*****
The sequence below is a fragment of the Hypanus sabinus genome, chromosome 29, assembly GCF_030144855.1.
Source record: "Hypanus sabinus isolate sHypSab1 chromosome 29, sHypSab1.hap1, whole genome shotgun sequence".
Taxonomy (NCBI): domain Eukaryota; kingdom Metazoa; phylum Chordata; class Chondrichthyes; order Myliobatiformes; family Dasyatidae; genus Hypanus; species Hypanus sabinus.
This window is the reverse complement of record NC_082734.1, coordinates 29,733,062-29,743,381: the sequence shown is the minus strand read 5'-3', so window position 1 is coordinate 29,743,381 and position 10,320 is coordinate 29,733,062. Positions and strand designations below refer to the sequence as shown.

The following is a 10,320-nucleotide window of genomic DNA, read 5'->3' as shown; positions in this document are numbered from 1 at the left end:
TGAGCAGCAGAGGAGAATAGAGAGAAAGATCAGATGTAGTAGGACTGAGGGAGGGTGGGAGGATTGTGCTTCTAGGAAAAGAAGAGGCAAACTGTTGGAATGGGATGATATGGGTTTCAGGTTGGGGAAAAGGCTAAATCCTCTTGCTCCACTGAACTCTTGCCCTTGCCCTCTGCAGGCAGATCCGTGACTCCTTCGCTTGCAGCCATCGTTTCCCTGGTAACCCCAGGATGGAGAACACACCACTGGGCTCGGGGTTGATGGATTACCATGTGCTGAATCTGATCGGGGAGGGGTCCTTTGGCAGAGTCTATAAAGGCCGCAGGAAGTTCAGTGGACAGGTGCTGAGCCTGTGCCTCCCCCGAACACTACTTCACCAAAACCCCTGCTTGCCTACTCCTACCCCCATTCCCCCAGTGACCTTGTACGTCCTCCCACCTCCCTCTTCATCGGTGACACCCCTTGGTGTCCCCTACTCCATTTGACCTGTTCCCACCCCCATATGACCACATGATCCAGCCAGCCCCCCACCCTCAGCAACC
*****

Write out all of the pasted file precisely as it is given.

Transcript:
The sequence below is a fragment of the Hypanus sabinus genome, chromosome 29, assembly GCF_030144855.1.
Source record: "Hypanus sabinus isolate sHypSab1 chromosome 29, sHypSab1.hap1, whole genome shotgun sequence".
Taxonomy (NCBI): domain Eukaryota; kingdom Metazoa; phylum Chordata; class Chondrichthyes; order Myliobatiformes; family Dasyatidae; genus Hypanus; species Hypanus sabinus.
This window is the reverse complement of record NC_082734.1, coordinates 29,733,062-29,743,381: the sequence shown is the minus strand read 5'-3', so window position 1 is coordinate 29,743,381 and position 10,320 is coordinate 29,733,062. Positions and strand designations below refer to the sequence as shown.

The following is a 10,320-nucleotide window of genomic DNA, read 5'->3' as shown; positions in this document are numbered from 1 at the left end:
TGAGCAGCAGAGGAGAATAGAGAGAAAGATCAGATGTAGTAGGACTGAGGGAGGGTGGGAGGATTGTGCTTCTAGGAAAAGAAGAGGCAAACTGTTGGAATGGGATGATATGGGTTTCAGGTTGGGGAAAAGGCTAAATCCTCTTGCTCCACTGAACTCTTGCCCTTGCCCTCTGCAGGCAGATCCGTGACTCCTTCGCTTGCAGCCATCGTTTCCCTGGTAACCCCAGGATGGAGAACACACCACTGGGCTCGGGGTTGATGGATTACCATGTGCTGAATCTGATCGGGGAGGGGTCCTTTGGCAGAGTCTATAAAGGCCGCAGGAAGTTCAGTGGACAGGTGCTGAGCCTGTGCCTCCCCCGAACACTACTTCACCAAAACCCCTGCTTGCCTACTCCTACCCCCATTCCCCCAGTGACCTTGTACGTCCTCCCACCTCCCTCTTCATCGGTGACACCCCTTGGTGTCCCCTACTCCATTTGACCTGTTCCCACCCCCATATGACCACATGATCCAGCCAGCCCCCCACCCTCAGCAACC